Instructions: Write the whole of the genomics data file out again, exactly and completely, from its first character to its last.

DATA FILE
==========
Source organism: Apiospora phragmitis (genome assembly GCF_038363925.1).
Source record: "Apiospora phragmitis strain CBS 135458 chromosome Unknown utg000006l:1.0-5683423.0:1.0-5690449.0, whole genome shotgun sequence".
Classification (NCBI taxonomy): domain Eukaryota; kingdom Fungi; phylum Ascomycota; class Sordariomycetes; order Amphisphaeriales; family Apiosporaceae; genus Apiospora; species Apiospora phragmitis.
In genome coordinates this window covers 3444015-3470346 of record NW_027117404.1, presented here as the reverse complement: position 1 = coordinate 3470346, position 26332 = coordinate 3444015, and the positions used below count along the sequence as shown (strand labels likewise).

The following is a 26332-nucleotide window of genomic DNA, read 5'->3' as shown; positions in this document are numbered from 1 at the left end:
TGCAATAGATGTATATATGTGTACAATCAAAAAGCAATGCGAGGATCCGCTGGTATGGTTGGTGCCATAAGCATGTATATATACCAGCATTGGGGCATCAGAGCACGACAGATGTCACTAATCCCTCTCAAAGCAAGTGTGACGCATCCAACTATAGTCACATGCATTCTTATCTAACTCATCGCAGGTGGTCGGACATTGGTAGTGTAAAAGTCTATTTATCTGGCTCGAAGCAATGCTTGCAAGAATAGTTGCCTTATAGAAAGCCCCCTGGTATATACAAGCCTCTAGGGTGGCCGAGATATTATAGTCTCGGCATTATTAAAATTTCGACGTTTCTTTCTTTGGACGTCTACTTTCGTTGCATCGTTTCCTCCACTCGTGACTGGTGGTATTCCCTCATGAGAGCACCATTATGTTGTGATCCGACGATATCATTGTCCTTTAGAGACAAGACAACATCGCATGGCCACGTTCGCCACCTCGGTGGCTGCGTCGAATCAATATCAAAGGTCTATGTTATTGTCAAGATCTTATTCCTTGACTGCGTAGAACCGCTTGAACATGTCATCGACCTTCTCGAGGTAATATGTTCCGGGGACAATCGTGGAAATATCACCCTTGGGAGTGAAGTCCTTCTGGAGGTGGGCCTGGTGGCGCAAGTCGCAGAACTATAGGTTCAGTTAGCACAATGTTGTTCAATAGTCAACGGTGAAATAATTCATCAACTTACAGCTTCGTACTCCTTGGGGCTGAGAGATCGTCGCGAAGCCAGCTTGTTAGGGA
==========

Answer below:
Source organism: Apiospora phragmitis (genome assembly GCF_038363925.1).
Source record: "Apiospora phragmitis strain CBS 135458 chromosome Unknown utg000006l:1.0-5683423.0:1.0-5690449.0, whole genome shotgun sequence".
Classification (NCBI taxonomy): domain Eukaryota; kingdom Fungi; phylum Ascomycota; class Sordariomycetes; order Amphisphaeriales; family Apiosporaceae; genus Apiospora; species Apiospora phragmitis.
In genome coordinates this window covers 3444015-3470346 of record NW_027117404.1, presented here as the reverse complement: position 1 = coordinate 3470346, position 26332 = coordinate 3444015, and the positions used below count along the sequence as shown (strand labels likewise).

The following is a 26332-nucleotide window of genomic DNA, read 5'->3' as shown; positions in this document are numbered from 1 at the left end:
TGCAATAGATGTATATATGTGTACAATCAAAAAGCAATGCGAGGATCCGCTGGTATGGTTGGTGCCATAAGCATGTATATATACCAGCATTGGGGCATCAGAGCACGACAGATGTCACTAATCCCTCTCAAAGCAAGTGTGACGCATCCAACTATAGTCACATGCATTCTTATCTAACTCATCGCAGGTGGTCGGACATTGGTAGTGTAAAAGTCTATTTATCTGGCTCGAAGCAATGCTTGCAAGAATAGTTGCCTTATAGAAAGCCCCCTGGTATATACAAGCCTCTAGGGTGGCCGAGATATTATAGTCTCGGCATTATTAAAATTTCGACGTTTCTTTCTTTGGACGTCTACTTTCGTTGCATCGTTTCCTCCACTCGTGACTGGTGGTATTCCCTCATGAGAGCACCATTATGTTGTGATCCGACGATATCATTGTCCTTTAGAGACAAGACAACATCGCATGGCCACGTTCGCCACCTCGGTGGCTGCGTCGAATCAATATCAAAGGTCTATGTTATTGTCAAGATCTTATTCCTTGACTGCGTAGAACCGCTTGAACATGTCATCGACCTTCTCGAGGTAATATGTTCCGGGGACAATCGTGGAAATATCACCCTTGGGAGTGAAGTCCTTCTGGAGGTGGGCCTGGTGGCGCAAGTCGCAGAACTATAGGTTCAGTTAGCACAATGTTGTTCAATAGTCAACGGTGAAATAATTCATCAACTTACAGCTTCGTACTCCTTGGGGCTGAGAGATCGTCGCGAAGCCAGCTTGTTAGGGA